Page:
Speeches and Remarks
President Kaler’s February 2014 Report to Board of Regents
February 14, 2014
Thank you, Mr. Chair. As you know, every year this Board and I develop a clear vision and a firm set of priorities for the course of this University. They guide us on where we want to see this University move, and on how we will take it there. I produce an annual workplan for you as a road map to achieving our goals. And, very importantly—taking an even longer view—our ongoing Strategic Planning process will boldly drive us to a new level of excellence for years to come.
My report to you today—in just a small way—confirms we are aggressively fulfilling our priorities, successfully living up to our vision, and that this year’s Workplan is being actively tackled and efficiently executed. Let me provide a few examples.
The White House
A top priority is making our University more accessible, affordable and diverse. Last month, we established Retaining All Our Students, a new initiative focused on improving the first-year retention rate of low-income University students—that’s about 5,000 students we’ll touch over their four years on campus. The retention rate for that cohort is now 87 percent, which is good, but not as strong as our overall retention rate for first year students.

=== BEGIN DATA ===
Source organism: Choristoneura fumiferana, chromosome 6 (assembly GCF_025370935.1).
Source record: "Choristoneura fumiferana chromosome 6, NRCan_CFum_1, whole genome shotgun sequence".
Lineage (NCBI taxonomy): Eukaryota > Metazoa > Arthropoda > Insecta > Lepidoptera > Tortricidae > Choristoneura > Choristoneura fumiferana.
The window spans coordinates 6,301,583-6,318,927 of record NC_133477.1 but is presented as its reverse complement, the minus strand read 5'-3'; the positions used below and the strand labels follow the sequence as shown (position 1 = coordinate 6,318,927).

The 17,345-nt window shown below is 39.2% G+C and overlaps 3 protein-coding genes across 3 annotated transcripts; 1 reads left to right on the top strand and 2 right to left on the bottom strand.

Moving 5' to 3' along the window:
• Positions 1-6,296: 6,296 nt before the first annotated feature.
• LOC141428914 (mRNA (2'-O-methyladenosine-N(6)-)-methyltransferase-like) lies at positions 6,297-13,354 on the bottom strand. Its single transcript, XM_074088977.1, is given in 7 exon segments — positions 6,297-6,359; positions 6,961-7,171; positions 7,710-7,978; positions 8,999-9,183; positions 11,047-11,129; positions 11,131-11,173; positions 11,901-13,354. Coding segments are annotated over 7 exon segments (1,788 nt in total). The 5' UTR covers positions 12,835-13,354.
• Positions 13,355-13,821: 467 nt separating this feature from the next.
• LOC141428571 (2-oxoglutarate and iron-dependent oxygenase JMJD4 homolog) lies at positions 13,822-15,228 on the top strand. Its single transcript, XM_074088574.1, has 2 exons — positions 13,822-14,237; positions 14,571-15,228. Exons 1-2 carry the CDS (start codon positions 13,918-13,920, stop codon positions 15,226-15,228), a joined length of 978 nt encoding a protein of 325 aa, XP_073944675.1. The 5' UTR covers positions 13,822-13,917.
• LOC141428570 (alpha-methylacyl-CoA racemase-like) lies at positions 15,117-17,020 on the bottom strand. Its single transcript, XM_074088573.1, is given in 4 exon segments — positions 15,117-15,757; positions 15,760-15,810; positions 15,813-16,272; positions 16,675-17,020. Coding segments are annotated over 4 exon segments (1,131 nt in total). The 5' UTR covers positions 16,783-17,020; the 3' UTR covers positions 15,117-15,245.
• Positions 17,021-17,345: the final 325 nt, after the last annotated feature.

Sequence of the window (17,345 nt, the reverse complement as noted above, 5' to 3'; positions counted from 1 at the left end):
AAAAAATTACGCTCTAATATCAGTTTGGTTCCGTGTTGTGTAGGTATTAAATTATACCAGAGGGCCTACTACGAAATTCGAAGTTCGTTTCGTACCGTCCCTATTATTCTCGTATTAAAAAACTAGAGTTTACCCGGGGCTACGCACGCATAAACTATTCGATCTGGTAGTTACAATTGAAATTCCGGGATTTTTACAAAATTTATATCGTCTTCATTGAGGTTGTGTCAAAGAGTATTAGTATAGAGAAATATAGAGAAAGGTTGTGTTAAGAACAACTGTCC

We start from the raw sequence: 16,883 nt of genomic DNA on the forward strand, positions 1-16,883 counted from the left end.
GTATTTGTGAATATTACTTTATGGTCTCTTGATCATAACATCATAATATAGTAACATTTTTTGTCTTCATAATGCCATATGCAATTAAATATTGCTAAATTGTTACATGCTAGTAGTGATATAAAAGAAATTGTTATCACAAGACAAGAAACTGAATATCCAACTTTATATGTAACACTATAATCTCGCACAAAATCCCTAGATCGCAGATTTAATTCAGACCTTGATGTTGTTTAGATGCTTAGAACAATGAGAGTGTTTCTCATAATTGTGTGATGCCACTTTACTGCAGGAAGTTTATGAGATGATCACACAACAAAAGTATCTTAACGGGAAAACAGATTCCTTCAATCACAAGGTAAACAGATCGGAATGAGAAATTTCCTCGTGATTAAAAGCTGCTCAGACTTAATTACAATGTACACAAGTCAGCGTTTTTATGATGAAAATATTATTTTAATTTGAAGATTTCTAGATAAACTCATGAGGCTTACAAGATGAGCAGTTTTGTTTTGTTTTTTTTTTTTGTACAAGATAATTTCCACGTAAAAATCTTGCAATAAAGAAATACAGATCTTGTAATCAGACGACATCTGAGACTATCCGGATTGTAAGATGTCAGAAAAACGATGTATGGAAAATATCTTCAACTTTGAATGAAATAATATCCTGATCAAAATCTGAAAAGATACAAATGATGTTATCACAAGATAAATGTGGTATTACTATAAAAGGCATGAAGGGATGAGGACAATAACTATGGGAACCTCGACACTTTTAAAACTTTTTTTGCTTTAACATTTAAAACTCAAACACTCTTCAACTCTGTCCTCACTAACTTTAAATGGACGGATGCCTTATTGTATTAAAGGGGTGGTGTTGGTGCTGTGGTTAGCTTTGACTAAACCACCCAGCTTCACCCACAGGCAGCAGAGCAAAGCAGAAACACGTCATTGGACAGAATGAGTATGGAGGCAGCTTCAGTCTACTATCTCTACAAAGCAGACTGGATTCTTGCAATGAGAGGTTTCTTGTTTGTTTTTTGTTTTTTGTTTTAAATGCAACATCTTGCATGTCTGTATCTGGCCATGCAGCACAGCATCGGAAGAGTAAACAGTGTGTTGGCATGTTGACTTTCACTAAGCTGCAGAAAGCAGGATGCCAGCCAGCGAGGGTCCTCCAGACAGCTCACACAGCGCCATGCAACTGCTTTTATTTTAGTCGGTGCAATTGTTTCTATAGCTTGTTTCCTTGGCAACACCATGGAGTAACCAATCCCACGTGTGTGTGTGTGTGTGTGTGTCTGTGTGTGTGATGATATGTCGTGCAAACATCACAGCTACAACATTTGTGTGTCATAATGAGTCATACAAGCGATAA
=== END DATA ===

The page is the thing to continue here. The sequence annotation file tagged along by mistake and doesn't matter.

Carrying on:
Our program is unique and is comprised of four components:
- First, it includes a financial literacy program specifically designed to meet the needs of low-income students and their families.
- It provides incentives for low-income students to participate in our President’s Emerging Scholars’ Summer Seminar program. We know that if students can stay connected to education over the summer months, that they are more likely to re-enroll in the fall of their second year.
- Third, we’ll build better tracking tools for advisers to monitor the academic progress and enhance these students’ advising during their critical first year.
- And, finally, it connects low-income students with peer tutors to help them stay on track academically.
As I’ve frequently said, no one graduates in four years if they drop out after the first one. This program is one more effort on our part to pave the road to an exceptional education for young people from families with limited means. And we drew the attention of First Lady Michelle Obama. She specifically mentioned the U at the recent White House summit I attended on expanding higher education opportunity. Watch video clip.